“This book tells the story of a project still in progress, begun in Providence, RI during the fall of 2012 by myself and a group of young people interested in thinking about the possibilities of schooling. The story includes many smaller stories of students’ time spent in school, happy and unhappy, as well as their dreams of what school could be. They are presented here for teachers, parents, and everyone else to read and to act upon.”
—Alison Rutsch, Rhode Island School of Design (RISD) and Brown University, May 2013
PROVIDENCE, RI—Alison Rutsch had been painting for as long as she could remember when she joined the first cohort of dual-degree students at the Rhode Island School of Design and Brown University in 2009. With a passionate belief in the transformative power of art, she quickly set out to explore the after-school and summer programs of Providence.
Silkscreen prints by A. Rutsch: "Education for Liberation #1" (above) "Listener" (below)
Click on image to enlarge
With the diverse students she encountered there, by her graduation this month she had completed an extraordinary research project titled “The Best School Ever.” Handwritten and illustrated with an explosion of drawings by Rutsch and her young collaborators, the publication overflows with questions, assertions, findings, and provocations about what school should be.
“The first ‘real’ education experience I had was tutoring first graders in a public elementary school on Providence’s south side,” Rutsch said. Three days a week, she would take the public bus down Broad Street, cutting a straight path through some of the city’s poorest neighborhoods as she listened to other riders swap opinions or stories about hardship and celebration.
When she arrived at school, her students flooded her with their own stories. “They shared happy times, for sure, but they spoke more about how they hadn’t slept and how tired they were because their houses were so chaotic or their neighborhoods were so loud,” she said. “They’d talk about a parent who was incarcerated or an empty fridge. Some smiled and hugged until they were told to sit. Others looked sad.”
Rutsch responded with what she had: a deep ability to listen.
Back at Brown, she studied the history of school reform and filled up on the writings of education philosophers like John Dewey, Paolo Freire, and Patricia Carini. “In my classes, I would read about democracy and education and the possibilities of a progressive education,” she said. “Then I’d hop the bus to South Providence and see real school through the eyes of real children, the ones who democracy had largely failed. The disconnections were profound.”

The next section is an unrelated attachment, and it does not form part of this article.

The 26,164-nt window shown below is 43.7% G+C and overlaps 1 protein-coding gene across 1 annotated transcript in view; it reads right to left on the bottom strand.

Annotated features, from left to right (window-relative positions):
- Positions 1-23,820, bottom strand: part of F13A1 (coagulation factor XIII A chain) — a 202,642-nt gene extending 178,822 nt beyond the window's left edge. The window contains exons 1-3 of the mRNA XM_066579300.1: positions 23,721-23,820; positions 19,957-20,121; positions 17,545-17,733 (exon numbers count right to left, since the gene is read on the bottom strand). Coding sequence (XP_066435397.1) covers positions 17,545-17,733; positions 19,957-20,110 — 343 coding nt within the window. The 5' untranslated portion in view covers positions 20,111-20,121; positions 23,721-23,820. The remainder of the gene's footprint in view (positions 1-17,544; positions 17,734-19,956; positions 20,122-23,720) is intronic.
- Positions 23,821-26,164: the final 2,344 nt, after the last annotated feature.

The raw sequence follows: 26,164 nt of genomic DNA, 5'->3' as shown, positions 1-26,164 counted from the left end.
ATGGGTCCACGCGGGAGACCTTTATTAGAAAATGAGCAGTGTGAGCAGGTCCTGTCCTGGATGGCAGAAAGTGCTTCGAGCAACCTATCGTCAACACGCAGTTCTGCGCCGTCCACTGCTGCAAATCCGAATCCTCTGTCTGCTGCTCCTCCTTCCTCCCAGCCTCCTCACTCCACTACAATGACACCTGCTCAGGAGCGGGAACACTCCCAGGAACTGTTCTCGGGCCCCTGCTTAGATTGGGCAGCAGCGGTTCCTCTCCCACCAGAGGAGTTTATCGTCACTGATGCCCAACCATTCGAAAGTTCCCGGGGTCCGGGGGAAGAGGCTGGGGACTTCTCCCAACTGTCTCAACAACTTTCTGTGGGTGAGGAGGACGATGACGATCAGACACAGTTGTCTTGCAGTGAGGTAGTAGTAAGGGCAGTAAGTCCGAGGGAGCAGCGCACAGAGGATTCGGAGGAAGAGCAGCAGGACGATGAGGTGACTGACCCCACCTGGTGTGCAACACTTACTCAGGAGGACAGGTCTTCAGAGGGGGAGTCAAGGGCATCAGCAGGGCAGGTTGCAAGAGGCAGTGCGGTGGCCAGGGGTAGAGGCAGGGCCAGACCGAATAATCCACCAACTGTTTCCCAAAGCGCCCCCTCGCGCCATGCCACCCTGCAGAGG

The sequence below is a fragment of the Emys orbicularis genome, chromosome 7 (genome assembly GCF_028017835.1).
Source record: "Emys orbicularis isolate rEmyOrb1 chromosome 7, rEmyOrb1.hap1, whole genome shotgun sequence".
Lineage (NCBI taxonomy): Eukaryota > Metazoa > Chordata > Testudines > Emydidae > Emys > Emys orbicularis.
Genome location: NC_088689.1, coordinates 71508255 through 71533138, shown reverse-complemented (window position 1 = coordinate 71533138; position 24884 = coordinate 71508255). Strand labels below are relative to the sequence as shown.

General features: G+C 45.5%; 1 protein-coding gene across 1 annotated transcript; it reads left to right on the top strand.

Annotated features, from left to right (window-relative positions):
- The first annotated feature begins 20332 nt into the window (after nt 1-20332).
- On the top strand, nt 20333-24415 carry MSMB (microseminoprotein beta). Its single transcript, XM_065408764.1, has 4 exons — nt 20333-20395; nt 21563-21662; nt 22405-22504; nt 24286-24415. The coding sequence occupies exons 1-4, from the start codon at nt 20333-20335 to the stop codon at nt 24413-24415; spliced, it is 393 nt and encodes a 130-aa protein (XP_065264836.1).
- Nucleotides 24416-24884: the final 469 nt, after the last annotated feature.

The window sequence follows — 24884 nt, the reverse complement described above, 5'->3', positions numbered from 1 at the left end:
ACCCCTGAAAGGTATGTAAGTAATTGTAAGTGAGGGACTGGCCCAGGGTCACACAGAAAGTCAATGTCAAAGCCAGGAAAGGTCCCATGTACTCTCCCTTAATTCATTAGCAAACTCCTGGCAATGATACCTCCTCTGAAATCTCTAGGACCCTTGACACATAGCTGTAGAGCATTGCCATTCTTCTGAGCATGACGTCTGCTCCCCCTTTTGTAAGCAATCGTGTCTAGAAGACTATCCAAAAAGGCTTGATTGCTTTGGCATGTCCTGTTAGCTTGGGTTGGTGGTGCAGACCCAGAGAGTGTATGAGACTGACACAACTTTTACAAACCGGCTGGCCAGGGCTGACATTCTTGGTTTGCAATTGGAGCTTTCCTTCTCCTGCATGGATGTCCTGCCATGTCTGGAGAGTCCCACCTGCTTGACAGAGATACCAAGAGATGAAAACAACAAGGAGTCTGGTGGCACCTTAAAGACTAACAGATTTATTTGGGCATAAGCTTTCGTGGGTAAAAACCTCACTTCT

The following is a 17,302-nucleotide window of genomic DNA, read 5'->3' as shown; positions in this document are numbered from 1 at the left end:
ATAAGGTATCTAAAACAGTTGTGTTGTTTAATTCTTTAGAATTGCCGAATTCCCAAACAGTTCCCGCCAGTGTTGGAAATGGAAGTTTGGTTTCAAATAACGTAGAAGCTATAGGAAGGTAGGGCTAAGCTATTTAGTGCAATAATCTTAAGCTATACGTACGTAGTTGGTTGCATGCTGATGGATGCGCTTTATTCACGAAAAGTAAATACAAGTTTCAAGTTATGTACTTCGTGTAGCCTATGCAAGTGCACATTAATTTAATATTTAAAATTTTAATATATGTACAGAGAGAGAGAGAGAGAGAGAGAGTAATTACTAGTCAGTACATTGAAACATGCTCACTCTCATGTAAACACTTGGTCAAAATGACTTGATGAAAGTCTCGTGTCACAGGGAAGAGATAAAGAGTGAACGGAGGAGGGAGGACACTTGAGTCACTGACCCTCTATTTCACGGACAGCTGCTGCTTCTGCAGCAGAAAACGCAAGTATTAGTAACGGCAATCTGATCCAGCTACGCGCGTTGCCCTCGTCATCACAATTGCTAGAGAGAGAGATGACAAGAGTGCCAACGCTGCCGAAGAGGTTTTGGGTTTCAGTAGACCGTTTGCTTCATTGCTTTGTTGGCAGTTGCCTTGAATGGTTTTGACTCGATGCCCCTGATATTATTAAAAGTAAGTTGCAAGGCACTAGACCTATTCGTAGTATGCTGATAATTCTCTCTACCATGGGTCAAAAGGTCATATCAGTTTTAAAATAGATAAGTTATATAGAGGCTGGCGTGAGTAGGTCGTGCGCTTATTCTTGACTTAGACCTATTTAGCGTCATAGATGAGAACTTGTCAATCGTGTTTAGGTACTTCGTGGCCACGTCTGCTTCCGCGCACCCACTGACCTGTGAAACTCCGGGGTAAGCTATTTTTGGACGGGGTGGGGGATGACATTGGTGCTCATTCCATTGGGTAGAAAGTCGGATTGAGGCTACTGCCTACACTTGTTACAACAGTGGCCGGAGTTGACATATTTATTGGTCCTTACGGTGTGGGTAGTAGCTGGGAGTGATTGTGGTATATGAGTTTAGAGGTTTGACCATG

Rutsch decided to use her growing interest in drawing and illustration to help her students develop their own truths.
She traveled to schools throughout the city, art supplies in hand. “Draw me a picture of your school, how it looks and feels to you,” she would ask the students who joined her in whatever space the school had available. After they talked about what they had drawn, she would say, “Now draw me a picture of your ideal school, the best school ever.”
Often, Rutsch would roll out a huge swath of paper and invite kids to put their ideas together like a map. She returned for individual interviews with 53 students, spanning first through twelfth grade At night, working on her own illustrations, she strived to stay faithful to what their drawing and words told her.
The problems they posed about “everyday” school fell into four categories: spatial and body issues, social and emotional issues, problems with the form and content of lessons, and a lack of autonomy. For example, students of all ages spoke how their bodies were regulated in school—cramped classrooms, too much sitting, few chances to move around or choose what to eat.
“They equated freedom with the ability to make choices in relation to their body and, most of all, to move,” Rutsch observed. “In their ideal drawings, their schools were invariably more spacious and included opportunities to move around, like dance, gymnastics, and recess.”
Even more strikingly, students craved choices and control over what happened to them in school. “They didn’t really have a single word to encompass all of it,” said Rutsch. "So I chose the word agency.”
When Alison Rutsch returns to Providence in the fall, she intends to pick up where she left off. When it comes to students, she notes, teachers and administrators are often hard-pressed to “ask and then listen.” Her listening project aims to fill the gap.
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“There’s a radical—and wonderful—new idea here… that all children could and should be inventors of their own theories, critics of other people’s ideas, analyzers of evidence, and makers of their own personal marks on the world.”
– Deborah Meier, educator